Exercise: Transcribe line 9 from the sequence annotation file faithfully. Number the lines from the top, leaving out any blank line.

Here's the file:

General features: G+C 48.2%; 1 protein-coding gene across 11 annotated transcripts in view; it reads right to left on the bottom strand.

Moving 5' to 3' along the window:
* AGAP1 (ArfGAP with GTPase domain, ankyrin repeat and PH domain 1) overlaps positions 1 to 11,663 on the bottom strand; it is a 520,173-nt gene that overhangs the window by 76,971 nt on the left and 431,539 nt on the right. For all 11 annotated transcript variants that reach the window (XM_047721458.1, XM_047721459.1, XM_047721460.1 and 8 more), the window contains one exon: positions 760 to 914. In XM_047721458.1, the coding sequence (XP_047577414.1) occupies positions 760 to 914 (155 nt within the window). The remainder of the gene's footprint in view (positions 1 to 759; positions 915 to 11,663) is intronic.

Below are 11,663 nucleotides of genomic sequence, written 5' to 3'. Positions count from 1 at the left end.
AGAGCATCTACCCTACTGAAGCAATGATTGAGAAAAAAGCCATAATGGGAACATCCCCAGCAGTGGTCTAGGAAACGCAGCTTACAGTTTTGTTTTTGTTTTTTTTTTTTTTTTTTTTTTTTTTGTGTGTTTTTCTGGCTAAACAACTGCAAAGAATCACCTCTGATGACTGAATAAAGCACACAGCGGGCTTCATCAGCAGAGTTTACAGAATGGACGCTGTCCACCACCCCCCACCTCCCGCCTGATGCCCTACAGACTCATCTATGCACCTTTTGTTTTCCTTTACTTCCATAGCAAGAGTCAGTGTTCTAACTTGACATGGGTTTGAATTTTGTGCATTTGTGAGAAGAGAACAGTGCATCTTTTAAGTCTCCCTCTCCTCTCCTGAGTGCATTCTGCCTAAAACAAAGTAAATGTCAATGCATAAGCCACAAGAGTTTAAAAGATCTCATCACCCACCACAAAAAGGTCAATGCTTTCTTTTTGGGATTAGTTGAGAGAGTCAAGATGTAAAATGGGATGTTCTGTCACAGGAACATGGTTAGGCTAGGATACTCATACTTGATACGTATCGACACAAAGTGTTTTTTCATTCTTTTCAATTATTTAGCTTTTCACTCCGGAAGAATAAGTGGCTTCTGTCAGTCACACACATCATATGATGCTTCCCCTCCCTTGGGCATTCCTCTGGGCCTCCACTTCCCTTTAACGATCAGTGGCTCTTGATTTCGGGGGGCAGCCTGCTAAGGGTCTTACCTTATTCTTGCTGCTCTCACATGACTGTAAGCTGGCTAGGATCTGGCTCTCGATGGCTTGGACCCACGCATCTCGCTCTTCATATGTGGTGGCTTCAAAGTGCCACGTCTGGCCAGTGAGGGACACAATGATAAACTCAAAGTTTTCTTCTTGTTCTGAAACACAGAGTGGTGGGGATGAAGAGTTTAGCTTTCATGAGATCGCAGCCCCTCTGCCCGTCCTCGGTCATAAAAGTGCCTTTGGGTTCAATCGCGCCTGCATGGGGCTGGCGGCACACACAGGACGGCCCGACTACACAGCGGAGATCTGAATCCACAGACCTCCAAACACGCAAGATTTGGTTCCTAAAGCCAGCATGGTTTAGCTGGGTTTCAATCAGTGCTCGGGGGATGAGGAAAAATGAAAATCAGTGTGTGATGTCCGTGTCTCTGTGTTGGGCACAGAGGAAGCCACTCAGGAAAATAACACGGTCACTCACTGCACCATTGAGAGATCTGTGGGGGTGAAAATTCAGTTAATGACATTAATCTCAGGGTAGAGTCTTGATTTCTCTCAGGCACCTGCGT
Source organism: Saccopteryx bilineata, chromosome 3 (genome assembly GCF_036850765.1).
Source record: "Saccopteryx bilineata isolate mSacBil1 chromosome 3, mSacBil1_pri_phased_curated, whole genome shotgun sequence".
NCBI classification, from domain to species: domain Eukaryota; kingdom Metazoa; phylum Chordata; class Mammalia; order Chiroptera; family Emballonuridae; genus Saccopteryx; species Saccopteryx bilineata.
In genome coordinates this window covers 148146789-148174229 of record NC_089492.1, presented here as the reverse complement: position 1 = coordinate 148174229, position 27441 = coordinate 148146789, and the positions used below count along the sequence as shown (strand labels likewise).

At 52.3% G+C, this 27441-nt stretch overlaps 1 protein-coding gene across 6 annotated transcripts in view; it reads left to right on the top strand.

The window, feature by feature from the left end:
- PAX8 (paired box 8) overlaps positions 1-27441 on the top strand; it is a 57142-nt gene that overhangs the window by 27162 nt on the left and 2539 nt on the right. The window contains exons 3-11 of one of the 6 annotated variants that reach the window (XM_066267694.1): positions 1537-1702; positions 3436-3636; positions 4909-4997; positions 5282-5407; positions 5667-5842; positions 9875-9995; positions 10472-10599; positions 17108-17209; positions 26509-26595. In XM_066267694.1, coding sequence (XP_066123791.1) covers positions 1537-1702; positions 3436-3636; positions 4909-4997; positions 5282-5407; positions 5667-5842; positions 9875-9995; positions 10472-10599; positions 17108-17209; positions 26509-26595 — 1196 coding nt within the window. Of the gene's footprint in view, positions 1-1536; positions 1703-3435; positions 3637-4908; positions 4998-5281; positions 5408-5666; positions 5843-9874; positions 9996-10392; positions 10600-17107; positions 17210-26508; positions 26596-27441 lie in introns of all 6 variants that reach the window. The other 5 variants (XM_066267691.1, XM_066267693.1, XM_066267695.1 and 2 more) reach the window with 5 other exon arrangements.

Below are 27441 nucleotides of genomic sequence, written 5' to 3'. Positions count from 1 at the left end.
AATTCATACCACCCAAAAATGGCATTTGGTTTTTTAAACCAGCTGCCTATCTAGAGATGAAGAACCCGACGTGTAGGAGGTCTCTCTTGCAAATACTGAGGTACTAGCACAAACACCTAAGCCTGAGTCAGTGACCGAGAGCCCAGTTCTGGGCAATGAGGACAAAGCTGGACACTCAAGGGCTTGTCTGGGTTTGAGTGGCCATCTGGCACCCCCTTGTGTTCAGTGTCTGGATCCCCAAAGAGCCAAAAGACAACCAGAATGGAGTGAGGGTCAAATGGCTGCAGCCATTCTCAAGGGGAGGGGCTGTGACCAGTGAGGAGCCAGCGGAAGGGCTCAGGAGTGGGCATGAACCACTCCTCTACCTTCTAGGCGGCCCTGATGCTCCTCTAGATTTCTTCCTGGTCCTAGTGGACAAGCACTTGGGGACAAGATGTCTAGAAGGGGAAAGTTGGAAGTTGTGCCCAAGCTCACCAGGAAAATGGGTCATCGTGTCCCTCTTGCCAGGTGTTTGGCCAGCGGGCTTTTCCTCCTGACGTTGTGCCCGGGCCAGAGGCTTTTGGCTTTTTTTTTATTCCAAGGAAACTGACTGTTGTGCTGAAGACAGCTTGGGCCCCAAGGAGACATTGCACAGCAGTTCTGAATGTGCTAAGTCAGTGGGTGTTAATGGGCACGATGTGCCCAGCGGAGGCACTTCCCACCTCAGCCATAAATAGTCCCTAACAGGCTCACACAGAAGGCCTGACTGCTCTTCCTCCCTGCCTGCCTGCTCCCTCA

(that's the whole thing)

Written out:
In genome coordinates this window covers 148146789-148174229 of record NC_089492.1, presented here as the reverse complement: position 1 = coordinate 148174229, position 27441 = coordinate 148146789, and the positions used below count along the sequence as shown (strand labels likewise).